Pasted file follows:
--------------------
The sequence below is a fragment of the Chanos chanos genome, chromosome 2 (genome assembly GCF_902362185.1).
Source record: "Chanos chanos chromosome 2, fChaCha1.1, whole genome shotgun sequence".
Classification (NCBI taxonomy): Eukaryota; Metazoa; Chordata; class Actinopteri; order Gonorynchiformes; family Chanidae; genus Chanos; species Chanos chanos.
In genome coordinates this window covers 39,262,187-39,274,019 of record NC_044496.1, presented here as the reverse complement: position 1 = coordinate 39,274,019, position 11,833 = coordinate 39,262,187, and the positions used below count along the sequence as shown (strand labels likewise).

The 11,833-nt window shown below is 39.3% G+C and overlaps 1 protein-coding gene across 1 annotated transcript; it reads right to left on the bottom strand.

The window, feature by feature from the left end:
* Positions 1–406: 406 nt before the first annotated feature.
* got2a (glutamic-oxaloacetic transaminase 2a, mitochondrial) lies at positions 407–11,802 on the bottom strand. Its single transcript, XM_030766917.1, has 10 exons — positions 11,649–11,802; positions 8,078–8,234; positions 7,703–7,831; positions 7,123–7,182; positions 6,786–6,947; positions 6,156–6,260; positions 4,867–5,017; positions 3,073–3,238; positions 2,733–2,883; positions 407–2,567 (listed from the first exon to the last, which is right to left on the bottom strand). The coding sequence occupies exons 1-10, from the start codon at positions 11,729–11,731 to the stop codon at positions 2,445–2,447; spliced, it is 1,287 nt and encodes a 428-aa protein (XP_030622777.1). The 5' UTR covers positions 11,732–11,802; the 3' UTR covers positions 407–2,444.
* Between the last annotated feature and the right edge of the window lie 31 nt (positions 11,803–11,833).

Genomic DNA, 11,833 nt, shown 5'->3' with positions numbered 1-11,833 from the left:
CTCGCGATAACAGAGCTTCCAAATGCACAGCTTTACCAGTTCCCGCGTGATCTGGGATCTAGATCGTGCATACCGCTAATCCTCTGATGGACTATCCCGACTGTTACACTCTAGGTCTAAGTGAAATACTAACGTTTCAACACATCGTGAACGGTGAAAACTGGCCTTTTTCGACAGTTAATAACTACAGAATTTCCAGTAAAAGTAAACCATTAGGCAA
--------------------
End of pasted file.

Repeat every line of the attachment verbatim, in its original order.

The sequence below is a fragment of the Chanos chanos genome, chromosome 2 (genome assembly GCF_902362185.1).
Source record: "Chanos chanos chromosome 2, fChaCha1.1, whole genome shotgun sequence".
Classification (NCBI taxonomy): Eukaryota; Metazoa; Chordata; class Actinopteri; order Gonorynchiformes; family Chanidae; genus Chanos; species Chanos chanos.
In genome coordinates this window covers 39,262,187-39,274,019 of record NC_044496.1, presented here as the reverse complement: position 1 = coordinate 39,274,019, position 11,833 = coordinate 39,262,187, and the positions used below count along the sequence as shown (strand labels likewise).

The 11,833-nt window shown below is 39.3% G+C and overlaps 1 protein-coding gene across 1 annotated transcript; it reads right to left on the bottom strand.

The window, feature by feature from the left end:
* Positions 1–406: 406 nt before the first annotated feature.
* got2a (glutamic-oxaloacetic transaminase 2a, mitochondrial) lies at positions 407–11,802 on the bottom strand. Its single transcript, XM_030766917.1, has 10 exons — positions 11,649–11,802; positions 8,078–8,234; positions 7,703–7,831; positions 7,123–7,182; positions 6,786–6,947; positions 6,156–6,260; positions 4,867–5,017; positions 3,073–3,238; positions 2,733–2,883; positions 407–2,567 (listed from the first exon to the last, which is right to left on the bottom strand). The coding sequence occupies exons 1-10, from the start codon at positions 11,729–11,731 to the stop codon at positions 2,445–2,447; spliced, it is 1,287 nt and encodes a 428-aa protein (XP_030622777.1). The 5' UTR covers positions 11,732–11,802; the 3' UTR covers positions 407–2,444.
* Between the last annotated feature and the right edge of the window lie 31 nt (positions 11,803–11,833).

Genomic DNA, 11,833 nt, shown 5'->3' with positions numbered 1-11,833 from the left:
CTCGCGATAACAGAGCTTCCAAATGCACAGCTTTACCAGTTCCCGCGTGATCTGGGATCTAGATCGTGCATACCGCTAATCCTCTGATGGACTATCCCGACTGTTACACTCTAGGTCTAAGTGAAATACTAACGTTTCAACACATCGTGAACGGTGAAAACTGGCCTTTTTCGACAGTTAATAACTACAGAATTTCCAGTAAAAGTAAACCATTAGGCAA